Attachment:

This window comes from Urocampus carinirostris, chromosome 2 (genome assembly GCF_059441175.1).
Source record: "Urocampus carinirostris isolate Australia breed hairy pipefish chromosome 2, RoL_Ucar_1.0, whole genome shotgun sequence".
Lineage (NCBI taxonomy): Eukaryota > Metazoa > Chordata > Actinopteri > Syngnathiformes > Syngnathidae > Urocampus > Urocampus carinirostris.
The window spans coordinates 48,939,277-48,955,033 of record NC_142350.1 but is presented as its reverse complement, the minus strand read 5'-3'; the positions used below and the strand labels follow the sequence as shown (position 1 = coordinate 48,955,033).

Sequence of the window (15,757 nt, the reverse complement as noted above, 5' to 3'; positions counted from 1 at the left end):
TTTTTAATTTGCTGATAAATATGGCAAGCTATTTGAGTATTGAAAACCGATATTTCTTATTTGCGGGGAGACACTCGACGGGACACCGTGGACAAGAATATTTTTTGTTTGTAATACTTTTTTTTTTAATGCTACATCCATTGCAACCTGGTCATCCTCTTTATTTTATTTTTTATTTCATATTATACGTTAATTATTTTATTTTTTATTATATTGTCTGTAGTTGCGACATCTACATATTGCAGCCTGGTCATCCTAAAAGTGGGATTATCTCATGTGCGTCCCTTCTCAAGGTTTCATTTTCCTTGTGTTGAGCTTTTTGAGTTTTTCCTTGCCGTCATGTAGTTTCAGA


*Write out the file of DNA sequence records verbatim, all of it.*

This window comes from Urocampus carinirostris, chromosome 2 (genome assembly GCF_059441175.1).
Source record: "Urocampus carinirostris isolate Australia breed hairy pipefish chromosome 2, RoL_Ucar_1.0, whole genome shotgun sequence".
Lineage (NCBI taxonomy): Eukaryota > Metazoa > Chordata > Actinopteri > Syngnathiformes > Syngnathidae > Urocampus > Urocampus carinirostris.
The window spans coordinates 48,939,277-48,955,033 of record NC_142350.1 but is presented as its reverse complement, the minus strand read 5'-3'; the positions used below and the strand labels follow the sequence as shown (position 1 = coordinate 48,955,033).

Sequence of the window (15,757 nt, the reverse complement as noted above, 5' to 3'; positions counted from 1 at the left end):
TTTTTAATTTGCTGATAAATATGGCAAGCTATTTGAGTATTGAAAACCGATATTTCTTATTTGCGGGGAGACACTCGACGGGACACCGTGGACAAGAATATTTTTTGTTTGTAATACTTTTTTTTTTAATGCTACATCCATTGCAACCTGGTCATCCTCTTTATTTTATTTTTTATTTCATATTATACGTTAATTATTTTATTTTTTATTATATTGTCTGTAGTTGCGACATCTACATATTGCAGCCTGGTCATCCTAAAAGTGGGATTATCTCATGTGCGTCCCTTCTCAAGGTTTCATTTTCCTTGTGTTGAGCTTTTTGAGTTTTTCCTTGCCGTCATGTAGTTTCAGA